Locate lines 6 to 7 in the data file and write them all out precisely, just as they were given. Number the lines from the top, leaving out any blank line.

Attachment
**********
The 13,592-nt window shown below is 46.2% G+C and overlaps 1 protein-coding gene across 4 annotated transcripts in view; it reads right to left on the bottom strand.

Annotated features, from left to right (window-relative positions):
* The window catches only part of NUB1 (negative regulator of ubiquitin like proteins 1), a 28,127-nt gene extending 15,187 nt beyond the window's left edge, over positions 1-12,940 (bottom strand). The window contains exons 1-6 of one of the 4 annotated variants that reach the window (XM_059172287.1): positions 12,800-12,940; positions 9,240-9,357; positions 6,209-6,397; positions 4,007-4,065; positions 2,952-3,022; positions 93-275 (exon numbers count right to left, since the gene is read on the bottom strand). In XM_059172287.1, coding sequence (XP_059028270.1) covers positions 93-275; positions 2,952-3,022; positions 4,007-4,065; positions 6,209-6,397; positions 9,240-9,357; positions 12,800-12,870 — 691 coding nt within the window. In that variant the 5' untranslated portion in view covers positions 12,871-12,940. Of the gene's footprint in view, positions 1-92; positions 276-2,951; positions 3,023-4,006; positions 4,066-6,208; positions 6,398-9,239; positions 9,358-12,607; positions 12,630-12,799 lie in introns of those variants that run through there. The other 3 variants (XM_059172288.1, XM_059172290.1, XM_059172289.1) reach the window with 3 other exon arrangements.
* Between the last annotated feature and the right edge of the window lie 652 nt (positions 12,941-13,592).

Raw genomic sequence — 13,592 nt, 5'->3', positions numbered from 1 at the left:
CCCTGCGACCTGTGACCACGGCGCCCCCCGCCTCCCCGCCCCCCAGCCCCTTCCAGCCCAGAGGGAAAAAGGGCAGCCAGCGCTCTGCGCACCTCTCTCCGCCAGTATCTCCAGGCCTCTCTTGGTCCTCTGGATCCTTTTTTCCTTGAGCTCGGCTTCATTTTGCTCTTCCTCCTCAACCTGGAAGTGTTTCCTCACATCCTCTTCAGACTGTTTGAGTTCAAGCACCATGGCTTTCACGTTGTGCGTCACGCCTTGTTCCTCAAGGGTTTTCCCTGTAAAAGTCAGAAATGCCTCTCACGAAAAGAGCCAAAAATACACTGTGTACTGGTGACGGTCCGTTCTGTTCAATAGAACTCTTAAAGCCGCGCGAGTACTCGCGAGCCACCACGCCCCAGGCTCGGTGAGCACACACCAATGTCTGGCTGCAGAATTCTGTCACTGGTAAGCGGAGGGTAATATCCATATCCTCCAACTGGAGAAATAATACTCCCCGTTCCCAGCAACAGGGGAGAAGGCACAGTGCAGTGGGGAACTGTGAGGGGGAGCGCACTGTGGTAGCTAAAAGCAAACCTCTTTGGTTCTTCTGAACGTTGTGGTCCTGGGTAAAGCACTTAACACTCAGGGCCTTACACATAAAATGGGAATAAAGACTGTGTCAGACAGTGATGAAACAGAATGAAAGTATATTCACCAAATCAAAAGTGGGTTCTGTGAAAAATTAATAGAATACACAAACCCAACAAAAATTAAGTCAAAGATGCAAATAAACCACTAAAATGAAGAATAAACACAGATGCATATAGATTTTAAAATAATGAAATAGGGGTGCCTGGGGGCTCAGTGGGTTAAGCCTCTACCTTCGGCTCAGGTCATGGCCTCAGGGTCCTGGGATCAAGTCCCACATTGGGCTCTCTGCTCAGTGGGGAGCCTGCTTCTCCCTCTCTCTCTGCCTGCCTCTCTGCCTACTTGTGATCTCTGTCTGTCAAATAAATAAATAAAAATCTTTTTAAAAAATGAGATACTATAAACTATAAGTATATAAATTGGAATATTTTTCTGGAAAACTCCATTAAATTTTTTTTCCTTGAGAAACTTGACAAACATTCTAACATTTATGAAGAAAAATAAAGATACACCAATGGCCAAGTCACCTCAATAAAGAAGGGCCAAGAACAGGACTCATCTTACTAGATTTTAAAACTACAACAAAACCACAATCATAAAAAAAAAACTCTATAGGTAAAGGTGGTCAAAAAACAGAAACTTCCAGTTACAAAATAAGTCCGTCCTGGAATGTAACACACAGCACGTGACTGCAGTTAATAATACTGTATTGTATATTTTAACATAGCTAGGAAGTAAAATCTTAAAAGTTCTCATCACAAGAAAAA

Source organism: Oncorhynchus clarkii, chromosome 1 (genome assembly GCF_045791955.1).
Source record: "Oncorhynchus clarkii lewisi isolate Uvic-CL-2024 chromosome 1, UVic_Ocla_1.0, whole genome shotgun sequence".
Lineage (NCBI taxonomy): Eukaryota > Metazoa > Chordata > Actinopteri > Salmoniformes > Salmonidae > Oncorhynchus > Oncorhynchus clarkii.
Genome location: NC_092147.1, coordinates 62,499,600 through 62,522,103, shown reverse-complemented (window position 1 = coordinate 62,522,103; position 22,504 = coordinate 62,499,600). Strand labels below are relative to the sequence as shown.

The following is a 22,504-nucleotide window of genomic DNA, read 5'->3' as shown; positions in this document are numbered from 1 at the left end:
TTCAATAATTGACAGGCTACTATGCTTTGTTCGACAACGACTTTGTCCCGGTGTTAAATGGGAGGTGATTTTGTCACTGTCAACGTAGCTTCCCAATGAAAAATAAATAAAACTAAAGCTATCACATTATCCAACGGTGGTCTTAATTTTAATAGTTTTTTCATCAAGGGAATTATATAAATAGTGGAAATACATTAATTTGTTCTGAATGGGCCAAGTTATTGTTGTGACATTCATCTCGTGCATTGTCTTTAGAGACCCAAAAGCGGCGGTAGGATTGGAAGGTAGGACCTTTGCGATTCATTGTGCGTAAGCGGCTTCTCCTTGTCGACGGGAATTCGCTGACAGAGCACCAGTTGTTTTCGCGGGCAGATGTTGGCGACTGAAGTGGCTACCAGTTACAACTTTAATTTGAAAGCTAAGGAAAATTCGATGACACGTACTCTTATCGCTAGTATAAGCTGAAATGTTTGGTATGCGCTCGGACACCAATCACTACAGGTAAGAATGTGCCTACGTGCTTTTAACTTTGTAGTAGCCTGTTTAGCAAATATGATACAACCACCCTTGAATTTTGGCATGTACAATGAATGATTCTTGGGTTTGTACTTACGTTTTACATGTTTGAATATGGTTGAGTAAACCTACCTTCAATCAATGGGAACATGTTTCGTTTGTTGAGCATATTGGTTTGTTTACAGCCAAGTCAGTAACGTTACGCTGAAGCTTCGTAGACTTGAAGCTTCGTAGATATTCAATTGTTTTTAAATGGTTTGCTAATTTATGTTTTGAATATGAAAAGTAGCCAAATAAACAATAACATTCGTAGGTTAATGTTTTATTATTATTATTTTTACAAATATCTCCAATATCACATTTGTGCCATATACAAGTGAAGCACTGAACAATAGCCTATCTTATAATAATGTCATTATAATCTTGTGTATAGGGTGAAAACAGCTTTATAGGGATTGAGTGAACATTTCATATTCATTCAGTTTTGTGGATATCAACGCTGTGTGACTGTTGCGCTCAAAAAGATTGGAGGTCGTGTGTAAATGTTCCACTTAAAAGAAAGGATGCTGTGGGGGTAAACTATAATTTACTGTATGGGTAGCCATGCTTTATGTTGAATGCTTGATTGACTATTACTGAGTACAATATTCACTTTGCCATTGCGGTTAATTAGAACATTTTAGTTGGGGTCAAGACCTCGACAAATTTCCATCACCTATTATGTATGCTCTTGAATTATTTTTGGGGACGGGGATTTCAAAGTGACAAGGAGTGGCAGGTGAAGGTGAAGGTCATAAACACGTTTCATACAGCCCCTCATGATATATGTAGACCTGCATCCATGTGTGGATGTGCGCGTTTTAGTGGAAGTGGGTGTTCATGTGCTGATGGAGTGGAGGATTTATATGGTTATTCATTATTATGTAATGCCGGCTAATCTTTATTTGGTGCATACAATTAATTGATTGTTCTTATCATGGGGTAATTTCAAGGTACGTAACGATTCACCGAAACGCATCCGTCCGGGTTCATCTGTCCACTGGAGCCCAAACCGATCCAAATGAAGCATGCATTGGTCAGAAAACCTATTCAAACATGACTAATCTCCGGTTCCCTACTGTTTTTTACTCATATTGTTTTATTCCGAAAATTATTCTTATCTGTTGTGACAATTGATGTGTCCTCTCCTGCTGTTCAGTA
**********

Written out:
CCCTGCGACCTGTGACCACGGCGCCCCCCGCCTCCCCGCCCCCCAGCCCCTTCCAGCCCAGAGGGAAAAAGGGCAGCCAGCGCTCTGCGCACCTCTCTCCGCCAGTATCTCCAGGCCTCTCTTGGTCCTCTGGATCCTTTTTTCCTTGAGCTCGGCTTCATTTTGCTCTTCCTCCTCAACCTGGAAGTGTTTCCTCACATCCTCTTCAGACTGTTTGAGTTCAAGCACCATGGCTTTCACGTTGTGCGTCACGCCTTGTTCCTCAAGGGTTTTCCCTGTAAAAGTCAGAAATGCCTCTCACGAAAAGAGCCAAAAATACACTGTGTACTGGTGACGGTCCGTTCTGTTCAATAGAACTCTTAAAGCCGCGCGAGTACTCGCGAGCCACCACGCCCCAGGCTCGGTGAGCACACACCAATGTCTGGCTGCAGAATTCTGTCACTGGTAAGCGGAGGGTAATATCCATATCCTCCAACTGGAGAAATAATACTCCCCGTTCCCAGCAACAGGGGAGAAGGCACAGTGCAGTGGGGAACTGTGAGGGGGAGCGCACTGTGGTAGCTAAAAGCAAACCTCTTTGGTTCTTCTGAACGTTGTGGTCCTGGGTAAAGCACTTAACACTCAGGGCCTTACACATAAAATGGGAATAAAGACTGTGTCAGACAGTGATGAAACAGAATGAAAGTATATTCACCAAATCAAAAGTGGGTTCTGTGAAAAATTAATAGAATACACAAACCCAACAAAAATTAAGTCAAAGATGCAAATAAACCACTAAAATGAAGAATAAACACAGATGCATATAGATTTTAAAATAATGAAATAGGGGTGCCTGGGGGCTCAGTGGGTTAAGCCTCTACCTTCGGCTCAGGTCATGGCCTCAGGGTCCTGGGATCAAGTCCCACATTGGGCTCTCTGCTCAGTGGGGAGCCTGCTTCTCCCTCTCTCTCTGCCTGCCTCTCTGCCTACTTGTGATCTCTGTCTGTCAAATAAATAAATAAAAATCTTTTTAAAAAATGAGATACTATAAACTATAAGTATATAAATTGGAATATTTTTCTGGAAAACTCCATTAAATTTTTTTTCCTTGAGAAACTTGACAAACATTCTAACATTTATGAAGAAAAATAAAGATACACCAATGGCCAAGTCACCTCAATAAAGAAGGGCCAAGAACAGGACTCATCTTACTAGATTTTAAAACTACAACAAAACCACAATCATAAAAAAAAAACTCTATAGGTAAAGGTGGTCAAAAAACAGAAACTTCCAGTTACAAAATAAGTCCGTCCTGGAATGTAACACACAGCACGTGACTGCAGTTAATAATACTGTATTGTATATTTTAACATAGCTAGGAAGTAAAATCTTAAAAGTTCTCATCACAAGAAAAA

Source organism: Oncorhynchus clarkii, chromosome 1 (genome assembly GCF_045791955.1).